Denmark on Friday defended the strict measures it has imposed on the north of the country after a mutated version of the new coronavirus linked to mink farms was found in humans.
Copenhagen has warned that the mutation could threaten the effectiveness of any future vaccine, and has ordered the slaughter of all of the country's minks, estimated at up to 17 million.
"These are timely and necessary measures" amid a "worrying" development, Foreign Minister Jeppe Kofod said at a press conference for foreign press.
The Scandinavian country on Wednesday announced the mutation had jumped from minks to humans and infected 12 people.
Those cases were all detected in the North Jutland region, officials said Friday, correcting earlier information that the region was home to 11 of the 12 cases.
In seven North Jutland municipalities, the estimated 280,000 residents were on Thursday urged to stay within their municipal borders to limit the spread of infection.
Public transport in the region has been halted and bars and restaurants ordered shut, and some schoolchildren will also have classes online in restrictions that are due to last a month.
Scientists say virus mutations are common and often harmless, and this one doesn't cause a more severe illness in humans.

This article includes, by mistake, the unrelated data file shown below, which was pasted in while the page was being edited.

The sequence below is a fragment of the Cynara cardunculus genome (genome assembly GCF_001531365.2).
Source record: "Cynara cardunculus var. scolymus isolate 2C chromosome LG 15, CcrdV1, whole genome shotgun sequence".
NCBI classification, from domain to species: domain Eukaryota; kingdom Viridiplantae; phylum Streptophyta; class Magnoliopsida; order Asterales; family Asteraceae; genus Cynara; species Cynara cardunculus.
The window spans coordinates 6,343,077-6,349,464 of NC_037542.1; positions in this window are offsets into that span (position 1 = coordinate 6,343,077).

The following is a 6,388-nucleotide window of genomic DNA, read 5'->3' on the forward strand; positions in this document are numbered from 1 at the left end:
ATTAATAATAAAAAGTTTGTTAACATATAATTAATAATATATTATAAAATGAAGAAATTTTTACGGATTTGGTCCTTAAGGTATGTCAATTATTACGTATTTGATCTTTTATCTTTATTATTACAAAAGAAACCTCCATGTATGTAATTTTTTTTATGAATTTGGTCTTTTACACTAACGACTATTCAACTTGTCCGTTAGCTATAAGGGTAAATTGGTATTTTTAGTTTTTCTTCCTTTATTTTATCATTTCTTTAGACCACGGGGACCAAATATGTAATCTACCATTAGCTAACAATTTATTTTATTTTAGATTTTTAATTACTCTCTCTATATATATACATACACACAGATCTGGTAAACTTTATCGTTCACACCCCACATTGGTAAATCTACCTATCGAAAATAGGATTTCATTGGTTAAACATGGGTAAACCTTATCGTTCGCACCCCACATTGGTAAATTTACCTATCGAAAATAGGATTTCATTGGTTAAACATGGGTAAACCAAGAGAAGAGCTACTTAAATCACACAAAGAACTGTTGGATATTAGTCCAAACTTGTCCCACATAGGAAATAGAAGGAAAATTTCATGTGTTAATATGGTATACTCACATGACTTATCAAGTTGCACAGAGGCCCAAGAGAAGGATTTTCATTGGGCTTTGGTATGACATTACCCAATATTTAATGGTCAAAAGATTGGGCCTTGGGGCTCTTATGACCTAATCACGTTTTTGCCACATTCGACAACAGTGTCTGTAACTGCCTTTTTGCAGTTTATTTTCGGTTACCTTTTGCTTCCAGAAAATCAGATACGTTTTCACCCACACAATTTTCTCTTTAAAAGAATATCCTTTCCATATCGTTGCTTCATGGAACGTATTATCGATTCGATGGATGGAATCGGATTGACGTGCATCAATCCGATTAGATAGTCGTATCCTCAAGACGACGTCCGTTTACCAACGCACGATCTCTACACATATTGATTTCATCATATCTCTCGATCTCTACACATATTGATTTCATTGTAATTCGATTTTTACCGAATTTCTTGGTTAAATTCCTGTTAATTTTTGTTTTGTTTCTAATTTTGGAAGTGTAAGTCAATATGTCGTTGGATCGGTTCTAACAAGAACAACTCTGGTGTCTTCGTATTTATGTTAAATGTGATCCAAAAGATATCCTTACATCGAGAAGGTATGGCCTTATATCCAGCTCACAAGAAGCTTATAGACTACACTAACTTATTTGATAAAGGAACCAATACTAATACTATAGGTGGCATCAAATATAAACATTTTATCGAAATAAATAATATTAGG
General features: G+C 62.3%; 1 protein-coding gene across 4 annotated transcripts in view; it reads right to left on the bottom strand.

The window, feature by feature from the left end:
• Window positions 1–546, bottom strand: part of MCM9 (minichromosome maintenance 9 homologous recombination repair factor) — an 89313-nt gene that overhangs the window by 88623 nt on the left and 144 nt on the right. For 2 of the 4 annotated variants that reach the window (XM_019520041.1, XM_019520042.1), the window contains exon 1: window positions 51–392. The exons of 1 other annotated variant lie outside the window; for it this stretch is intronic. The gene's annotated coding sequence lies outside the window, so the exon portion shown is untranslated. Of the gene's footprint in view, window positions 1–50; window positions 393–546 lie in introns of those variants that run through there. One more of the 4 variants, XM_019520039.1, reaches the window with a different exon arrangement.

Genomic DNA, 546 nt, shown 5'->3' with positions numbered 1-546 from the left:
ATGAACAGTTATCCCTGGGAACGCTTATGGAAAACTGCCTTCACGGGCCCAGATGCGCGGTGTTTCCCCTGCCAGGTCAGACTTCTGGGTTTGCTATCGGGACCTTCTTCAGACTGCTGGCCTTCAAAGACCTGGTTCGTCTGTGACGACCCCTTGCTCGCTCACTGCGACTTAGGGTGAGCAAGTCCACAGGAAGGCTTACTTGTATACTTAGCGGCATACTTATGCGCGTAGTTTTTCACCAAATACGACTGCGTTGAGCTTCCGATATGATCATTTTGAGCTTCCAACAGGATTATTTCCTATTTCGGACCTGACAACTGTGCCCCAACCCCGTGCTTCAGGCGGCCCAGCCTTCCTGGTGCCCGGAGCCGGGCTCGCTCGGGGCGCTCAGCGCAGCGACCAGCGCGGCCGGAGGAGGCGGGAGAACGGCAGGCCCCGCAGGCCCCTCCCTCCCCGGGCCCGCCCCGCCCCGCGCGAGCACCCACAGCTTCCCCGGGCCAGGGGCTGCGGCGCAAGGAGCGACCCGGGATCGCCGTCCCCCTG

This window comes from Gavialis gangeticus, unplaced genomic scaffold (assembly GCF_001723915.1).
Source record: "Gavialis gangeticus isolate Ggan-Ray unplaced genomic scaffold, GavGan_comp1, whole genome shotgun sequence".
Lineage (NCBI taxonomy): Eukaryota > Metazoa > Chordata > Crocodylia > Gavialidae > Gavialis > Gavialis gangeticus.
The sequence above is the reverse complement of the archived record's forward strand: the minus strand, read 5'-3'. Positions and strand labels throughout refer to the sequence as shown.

But Danish health authorities have expressed concern that this strain, known as "Cluster 5", is not inhibited by antibodies to the same degree as the normal virus, which they fear could threaten the efficacy of vaccines that are being developed across the globe.
Scientists around the world have noted that little is known about "Cluster 5", urging Danish authorities to share their research.
In addition, the 12 human cases date back to September with no new cases reported since, raising questions Friday about whether Denmark had overreacted.
"We'd rather take a step too far than a step too little," Kofod told reporters.
Further research on "Cluster 5" is ongoing, Danish officials said.
The Stockholm-based European Centre for Disease Prevention and Control (ECDC) said Friday it was "in close contact" with Danish health authorities on the issue.
"The possibility of an antigenic mutation in SARS-CoV-2 may have potential implications for immunity, reinfections and the effectiveness of COVID-19 vaccines, but there is currently high uncertainty. Further analyses and scientific studies are needed to better understand the identified mutations and their potential implications," it said.
On Friday, more than 100 mink farmers protested against the mink slaughter, which is due to be completed in a few weeks.